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Old Jan 12, 2006, 1:44 PM   #1
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I have looked for information over this two model and by myself did not made strong decision which is preferable one.

Want to ask for your opinion as maybe some of you are user or used sometime one of this or both and can give me what is better to choose.

Price for Canon eos350d is 990 eur with ef-s 18-55mm lens

price for NIkon d70s is 1025 eur with af-sdx 18-70mm lens.

First, what is the differance in lens and what is meaningto to a user. Why there is no ISO 100 on NIkon and does it makeCanon with better quality photos. Canon 8mpx but NIkon 6mpx.....what that means to a guality between this two.

In global which one is better to choose.

Thanks

Zak
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Old Jan 13, 2006, 11:44 AM   #2
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......Also I was thinking about KonicaMinolta 5D as an option with lower price=850 eur with lens.

Is this differance in price could be an option or the differance in guality is that big so that the price is no near to talk abot.

Thanks

Zak
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Old Jan 13, 2006, 12:26 PM   #3
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My vote would be for the KM 5D, even if it were more expensive.

But, I'm biased (as I have one of these cameras). ;-)

Anti-shake is really nice to have for existing light shooting without a tripod, and it works with all my lenses, including brighter primes. ISO speeds up to ISO 3200, anti-shake, and available bright lenses allows me to take photos in conditions that I wouldn't be able to with competing cameras without a tripod. That was important to me (but it may not be to you).

In addition to reading reviews and looking at images, I'd suggest trying out the cameras you're considering in a store. Make sure you're comfortable with them (ergonomics, control layout, viewfinder, menus, speed of operation, etc.).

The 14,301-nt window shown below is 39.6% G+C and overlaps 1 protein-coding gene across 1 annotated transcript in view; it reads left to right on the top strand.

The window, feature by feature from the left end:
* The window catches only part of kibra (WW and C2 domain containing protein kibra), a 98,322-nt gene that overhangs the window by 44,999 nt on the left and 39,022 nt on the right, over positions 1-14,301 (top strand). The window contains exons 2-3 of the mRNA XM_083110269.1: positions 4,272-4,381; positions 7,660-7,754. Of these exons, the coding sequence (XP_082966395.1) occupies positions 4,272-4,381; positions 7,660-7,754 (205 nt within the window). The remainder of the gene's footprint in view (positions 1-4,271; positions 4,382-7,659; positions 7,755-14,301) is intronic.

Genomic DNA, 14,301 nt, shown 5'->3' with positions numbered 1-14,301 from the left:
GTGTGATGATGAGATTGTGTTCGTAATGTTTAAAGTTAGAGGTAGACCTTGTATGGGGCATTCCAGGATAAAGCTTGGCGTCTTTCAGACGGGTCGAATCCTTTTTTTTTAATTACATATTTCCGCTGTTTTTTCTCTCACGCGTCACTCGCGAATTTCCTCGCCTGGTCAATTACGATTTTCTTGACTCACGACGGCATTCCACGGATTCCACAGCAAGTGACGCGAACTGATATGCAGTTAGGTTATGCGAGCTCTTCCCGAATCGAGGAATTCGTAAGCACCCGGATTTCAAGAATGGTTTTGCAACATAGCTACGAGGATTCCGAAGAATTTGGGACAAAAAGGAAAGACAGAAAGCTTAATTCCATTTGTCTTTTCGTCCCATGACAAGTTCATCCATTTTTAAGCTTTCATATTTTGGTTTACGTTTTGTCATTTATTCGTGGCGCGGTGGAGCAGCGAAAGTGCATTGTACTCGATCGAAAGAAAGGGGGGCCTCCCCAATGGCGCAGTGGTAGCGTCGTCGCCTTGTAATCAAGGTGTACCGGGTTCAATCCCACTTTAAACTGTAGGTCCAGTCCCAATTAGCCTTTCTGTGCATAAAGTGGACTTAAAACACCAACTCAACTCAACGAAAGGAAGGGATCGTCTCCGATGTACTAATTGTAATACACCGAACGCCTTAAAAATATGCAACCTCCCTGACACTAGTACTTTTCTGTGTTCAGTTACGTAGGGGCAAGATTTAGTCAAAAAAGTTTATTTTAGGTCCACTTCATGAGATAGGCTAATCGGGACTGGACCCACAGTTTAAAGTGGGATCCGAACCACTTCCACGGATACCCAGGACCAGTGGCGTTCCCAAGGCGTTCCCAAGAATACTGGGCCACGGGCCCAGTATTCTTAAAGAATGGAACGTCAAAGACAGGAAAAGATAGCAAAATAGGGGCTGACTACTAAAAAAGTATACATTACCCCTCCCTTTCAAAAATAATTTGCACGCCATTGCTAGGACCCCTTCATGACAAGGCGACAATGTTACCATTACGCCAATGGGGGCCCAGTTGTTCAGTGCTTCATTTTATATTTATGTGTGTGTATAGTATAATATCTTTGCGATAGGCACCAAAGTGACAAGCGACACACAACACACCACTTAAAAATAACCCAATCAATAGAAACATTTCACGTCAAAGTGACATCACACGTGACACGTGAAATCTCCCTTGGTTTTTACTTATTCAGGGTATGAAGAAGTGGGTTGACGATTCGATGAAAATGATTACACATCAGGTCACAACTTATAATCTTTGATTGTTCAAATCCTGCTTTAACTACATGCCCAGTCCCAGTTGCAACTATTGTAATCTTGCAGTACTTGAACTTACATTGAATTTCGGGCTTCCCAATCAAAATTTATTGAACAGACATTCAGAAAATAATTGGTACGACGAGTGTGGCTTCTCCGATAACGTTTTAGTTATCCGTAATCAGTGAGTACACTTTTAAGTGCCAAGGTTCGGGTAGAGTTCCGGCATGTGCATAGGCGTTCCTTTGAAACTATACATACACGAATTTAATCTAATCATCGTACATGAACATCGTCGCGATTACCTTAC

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Old Jan 13, 2006, 3:07 PM   #4
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Doesn't the KM 5D have a slower shutter? I was considering that one as well, but then I got a post saying it wasn't a good indoor/low-light sports camera...what are your thoughts? Thank you.
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Old Jan 13, 2006, 4:39 PM   #5
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futbol mom wrote:
Quote:
Doesn't the KM 5D have a slower shutter?
What do you mean by slower shutter? Do you mean shutter speeds?

If so, the shutter speed a camera can use for proper exposure depends on the ISO speed, the aperture of the lens, and the lighting conditions.

You can get fast lenses (a.k.a., brighter lenses for faster shutter speeds) or slower lenses (a.k.a., dimmer lenses), which means you have smaller available apertures resulting in slower shutter speeds for a given lighting condition and ISO speed.

Bright primes are popular for indoor sports. The KM 5D also supports ISO speeds up to ISO 3200 (something missing on some entry level models like the Nikon D50 and Canon EOS-350D/Digital Rebel XT).

So, if you're looking for faster shutter speeds in low light, I don't think you'll do any better (and it's anti-shake also helps to reduce blur from camera shake).

Or, do you mean number of photos in a burst, cycle times?

The camera is actually pretty fast (running at around 3 frames per second shooting JPEG until the buffer is full) for a camera in it's class, and with a fast (for example Sandisk Extreme III) card, it's probably as fast, or faster writing to media than any other camera you can buy for under several thousand dollars, too (megabytes per second writing to CompactFlash).

For example, Rob Galbraith's tests of compactflash performance from various models are here:

http://www.robgalbraith.com/bins/mul...e.asp?cid=6007

Some user tests for the 5D are here:

http://www.dyxum.com/reviews/cfcard/index.asp

Here are some figures I pulled a while back (they may have changed on more recent tests, though):

Sandisk Extreme III 1GB CompactFlash Card (write time to media in raw):

Konica Minolta 5D.......... 8.88 MB/Sec
Canon EOS-1D Mark II....... 7.17 MB/sec
Canon EOS-20D.............. 6.26 MB/sec
Nikon D70.................. 4.56 MB/sec

That makes it the 5D approximately 24% faster than the Canon EOS-1D Mark II, 42% faster than the Canon EOS-20D, and 95% faster than the Nikon D70, at writing to media. ;-)


It's buffer is not as large as some (only around 5 photos whether shooting in raw or extra fine jpeg). Of course, you can choose to shoot in fine mode for better flush times, too.

But, it's still pretty fast, even after the buffer is full. It will actually write at around 1 frame per second shooting in raw (which are very large files), *after* the buffer is full (jpeg is much faster).

Noise levels are also outstanding (and you'd want to use higher ISO speeds to get faster shutter speeds in low light). Check out the noise versus ISO speed graphs that Dave Etchells compiled using Imatest here: